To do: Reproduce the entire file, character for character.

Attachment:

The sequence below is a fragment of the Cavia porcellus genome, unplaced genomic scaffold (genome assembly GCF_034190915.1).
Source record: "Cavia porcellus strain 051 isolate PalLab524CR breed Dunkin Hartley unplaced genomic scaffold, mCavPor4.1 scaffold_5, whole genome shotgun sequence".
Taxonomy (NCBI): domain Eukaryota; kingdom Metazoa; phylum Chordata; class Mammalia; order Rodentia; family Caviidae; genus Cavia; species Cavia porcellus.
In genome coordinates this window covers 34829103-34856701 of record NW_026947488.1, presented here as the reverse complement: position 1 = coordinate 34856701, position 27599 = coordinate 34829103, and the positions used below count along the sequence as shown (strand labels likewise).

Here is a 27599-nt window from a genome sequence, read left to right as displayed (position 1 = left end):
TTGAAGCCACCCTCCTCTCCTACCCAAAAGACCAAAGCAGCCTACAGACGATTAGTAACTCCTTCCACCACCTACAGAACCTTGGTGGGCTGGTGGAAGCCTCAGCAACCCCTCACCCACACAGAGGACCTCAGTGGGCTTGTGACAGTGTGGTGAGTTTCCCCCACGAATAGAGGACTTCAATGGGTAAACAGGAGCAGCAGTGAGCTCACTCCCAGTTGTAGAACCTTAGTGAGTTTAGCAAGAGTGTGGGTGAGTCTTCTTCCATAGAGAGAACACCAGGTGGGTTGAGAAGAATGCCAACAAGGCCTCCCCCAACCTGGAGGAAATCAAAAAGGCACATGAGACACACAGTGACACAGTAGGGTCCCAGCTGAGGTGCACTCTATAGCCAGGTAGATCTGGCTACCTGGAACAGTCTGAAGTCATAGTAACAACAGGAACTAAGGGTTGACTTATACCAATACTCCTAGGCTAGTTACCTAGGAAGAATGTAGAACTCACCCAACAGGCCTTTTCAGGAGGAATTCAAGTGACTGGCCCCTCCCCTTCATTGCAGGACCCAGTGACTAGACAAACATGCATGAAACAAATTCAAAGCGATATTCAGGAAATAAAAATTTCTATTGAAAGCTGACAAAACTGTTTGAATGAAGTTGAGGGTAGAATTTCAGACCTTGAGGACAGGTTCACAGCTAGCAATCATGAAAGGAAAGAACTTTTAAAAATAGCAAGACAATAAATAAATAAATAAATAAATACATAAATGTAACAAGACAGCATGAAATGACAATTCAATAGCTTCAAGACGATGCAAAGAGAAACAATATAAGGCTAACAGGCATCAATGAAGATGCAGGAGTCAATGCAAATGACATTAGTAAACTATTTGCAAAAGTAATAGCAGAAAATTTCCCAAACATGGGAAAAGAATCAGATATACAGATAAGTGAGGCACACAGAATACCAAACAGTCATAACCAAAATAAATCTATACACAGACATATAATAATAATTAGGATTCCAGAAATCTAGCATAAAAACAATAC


The sequence below is a fragment of the Cavia porcellus genome, unplaced genomic scaffold (genome assembly GCF_034190915.1).
Source record: "Cavia porcellus strain 051 isolate PalLab524CR breed Dunkin Hartley unplaced genomic scaffold, mCavPor4.1 scaffold_5, whole genome shotgun sequence".
Taxonomy (NCBI): domain Eukaryota; kingdom Metazoa; phylum Chordata; class Mammalia; order Rodentia; family Caviidae; genus Cavia; species Cavia porcellus.
In genome coordinates this window covers 34829103-34856701 of record NW_026947488.1, presented here as the reverse complement: position 1 = coordinate 34856701, position 27599 = coordinate 34829103, and the positions used below count along the sequence as shown (strand labels likewise).

Here is a 27599-nt window from a genome sequence, read left to right as displayed (position 1 = left end):
TTGAAGCCACCCTCCTCTCCTACCCAAAAGACCAAAGCAGCCTACAGACGATTAGTAACTCCTTCCACCACCTACAGAACCTTGGTGGGCTGGTGGAAGCCTCAGCAACCCCTCACCCACACAGAGGACCTCAGTGGGCTTGTGACAGTGTGGTGAGTTTCCCCCACGAATAGAGGACTTCAATGGGTAAACAGGAGCAGCAGTGAGCTCACTCCCAGTTGTAGAACCTTAGTGAGTTTAGCAAGAGTGTGGGTGAGTCTTCTTCCATAGAGAGAACACCAGGTGGGTTGAGAAGAATGCCAACAAGGCCTCCCCCAACCTGGAGGAAATCAAAAAGGCACATGAGACACACAGTGACACAGTAGGGTCCCAGCTGAGGTGCACTCTATAGCCAGGTAGATCTGGCTACCTGGAACAGTCTGAAGTCATAGTAACAACAGGAACTAAGGGTTGACTTATACCAATACTCCTAGGCTAGTTACCTAGGAAGAATGTAGAACTCACCCAACAGGCCTTTTCAGGAGGAATTCAAGTGACTGGCCCCTCCCCTTCATTGCAGGACCCAGTGACTAGACAAACATGCATGAAACAAATTCAAAGCGATATTCAGGAAATAAAAATTTCTATTGAAAGCTGACAAAACTGTTTGAATGAAGTTGAGGGTAGAATTTCAGACCTTGAGGACAGGTTCACAGCTAGCAATCATGAAAGGAAAGAACTTTTAAAAATAGCAAGACAATAAATAAATAAATAAATAAATACATAAATGTAACAAGACAGCATGAAATGACAATTCAATAGCTTCAAGACGATGCAAAGAGAAACAATATAAGGCTAACAGGCATCAATGAAGATGCAGGAGTCAATGCAAATGACATTAGTAAACTATTTGCAAAAGTAATAGCAGAAAATTTCCCAAACATGGGAAAAGAATCAGATATACAGATAAGTGAGGCACACAGAATACCAAACAGTCATAACCAAAATAAATCTATACACAGACATATAATAATAATTAGGATTCCAGAAATCTAGCATAAAAACAATAC